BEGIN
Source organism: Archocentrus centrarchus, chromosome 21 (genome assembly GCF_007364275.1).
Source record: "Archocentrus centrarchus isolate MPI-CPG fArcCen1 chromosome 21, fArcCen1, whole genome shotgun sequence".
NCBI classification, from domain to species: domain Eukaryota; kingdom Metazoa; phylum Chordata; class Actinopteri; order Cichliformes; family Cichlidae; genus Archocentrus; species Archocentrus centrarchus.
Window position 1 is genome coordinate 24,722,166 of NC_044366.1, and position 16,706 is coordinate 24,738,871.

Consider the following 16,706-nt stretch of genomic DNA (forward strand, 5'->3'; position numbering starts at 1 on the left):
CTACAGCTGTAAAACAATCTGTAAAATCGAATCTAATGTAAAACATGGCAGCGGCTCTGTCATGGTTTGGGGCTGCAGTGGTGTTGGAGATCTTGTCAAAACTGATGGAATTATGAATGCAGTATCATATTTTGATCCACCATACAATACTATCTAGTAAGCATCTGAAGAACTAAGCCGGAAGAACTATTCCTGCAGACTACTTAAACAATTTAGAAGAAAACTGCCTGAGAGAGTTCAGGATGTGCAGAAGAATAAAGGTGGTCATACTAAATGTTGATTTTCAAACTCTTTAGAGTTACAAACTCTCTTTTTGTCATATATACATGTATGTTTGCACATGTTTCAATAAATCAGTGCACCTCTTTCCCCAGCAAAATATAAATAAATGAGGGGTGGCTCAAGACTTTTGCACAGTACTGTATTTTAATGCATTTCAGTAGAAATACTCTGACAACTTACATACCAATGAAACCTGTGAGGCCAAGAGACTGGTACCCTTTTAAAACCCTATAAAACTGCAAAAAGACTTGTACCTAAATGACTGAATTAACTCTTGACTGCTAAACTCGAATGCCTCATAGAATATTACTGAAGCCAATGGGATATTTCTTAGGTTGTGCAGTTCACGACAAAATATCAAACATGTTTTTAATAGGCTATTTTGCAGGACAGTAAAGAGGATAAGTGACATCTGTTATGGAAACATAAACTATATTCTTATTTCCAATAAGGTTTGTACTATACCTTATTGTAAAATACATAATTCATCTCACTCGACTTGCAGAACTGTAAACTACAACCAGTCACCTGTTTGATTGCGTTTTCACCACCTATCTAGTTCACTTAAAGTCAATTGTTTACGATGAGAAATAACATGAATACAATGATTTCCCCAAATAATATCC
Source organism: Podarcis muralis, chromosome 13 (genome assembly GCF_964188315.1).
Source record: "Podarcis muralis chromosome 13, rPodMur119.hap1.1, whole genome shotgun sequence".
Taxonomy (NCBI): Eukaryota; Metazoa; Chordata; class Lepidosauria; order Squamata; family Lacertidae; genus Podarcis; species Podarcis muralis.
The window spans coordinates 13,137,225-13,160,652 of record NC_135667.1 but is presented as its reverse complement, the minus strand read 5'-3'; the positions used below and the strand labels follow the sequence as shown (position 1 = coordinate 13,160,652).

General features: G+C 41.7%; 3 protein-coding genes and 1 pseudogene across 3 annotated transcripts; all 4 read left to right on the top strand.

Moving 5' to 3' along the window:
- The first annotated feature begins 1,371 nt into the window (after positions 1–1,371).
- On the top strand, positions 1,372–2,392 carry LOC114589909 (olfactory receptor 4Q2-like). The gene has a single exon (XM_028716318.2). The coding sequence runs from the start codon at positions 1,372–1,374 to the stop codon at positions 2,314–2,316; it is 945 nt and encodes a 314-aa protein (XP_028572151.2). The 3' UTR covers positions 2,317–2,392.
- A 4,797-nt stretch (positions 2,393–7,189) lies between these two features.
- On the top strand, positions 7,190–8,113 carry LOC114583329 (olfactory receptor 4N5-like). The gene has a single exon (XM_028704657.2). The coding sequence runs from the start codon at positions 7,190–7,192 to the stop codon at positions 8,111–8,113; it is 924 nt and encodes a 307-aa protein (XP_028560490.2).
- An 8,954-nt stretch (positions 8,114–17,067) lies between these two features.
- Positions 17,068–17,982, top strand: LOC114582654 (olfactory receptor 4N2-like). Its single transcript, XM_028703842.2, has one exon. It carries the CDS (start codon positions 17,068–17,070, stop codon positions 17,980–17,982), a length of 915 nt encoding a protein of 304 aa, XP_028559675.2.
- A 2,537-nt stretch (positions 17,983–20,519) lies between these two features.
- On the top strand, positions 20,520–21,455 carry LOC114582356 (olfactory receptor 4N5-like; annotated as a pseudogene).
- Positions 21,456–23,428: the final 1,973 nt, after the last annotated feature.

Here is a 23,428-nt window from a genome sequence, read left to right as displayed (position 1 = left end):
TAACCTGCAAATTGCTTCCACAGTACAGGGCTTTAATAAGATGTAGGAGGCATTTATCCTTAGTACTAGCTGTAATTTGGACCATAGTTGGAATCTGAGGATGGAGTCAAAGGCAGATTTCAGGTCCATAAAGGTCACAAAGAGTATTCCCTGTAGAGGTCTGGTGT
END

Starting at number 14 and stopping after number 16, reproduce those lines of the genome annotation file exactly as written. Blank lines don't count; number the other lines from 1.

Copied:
- On the top strand, positions 1,372–2,392 carry LOC114589909 (olfactory receptor 4Q2-like). The gene has a single exon (XM_028716318.2). The coding sequence runs from the start codon at positions 1,372–1,374 to the stop codon at positions 2,314–2,316; it is 945 nt and encodes a 314-aa protein (XP_028572151.2). The 3' UTR covers positions 2,317–2,392.
- A 4,797-nt stretch (positions 2,393–7,189) lies between these two features.
- On the top strand, positions 7,190–8,113 carry LOC114583329 (olfactory receptor 4N5-like). The gene has a single exon (XM_028704657.2). The coding sequence runs from the start codon at positions 7,190–7,192 to the stop codon at positions 8,111–8,113; it is 924 nt and encodes a 307-aa protein (XP_028560490.2).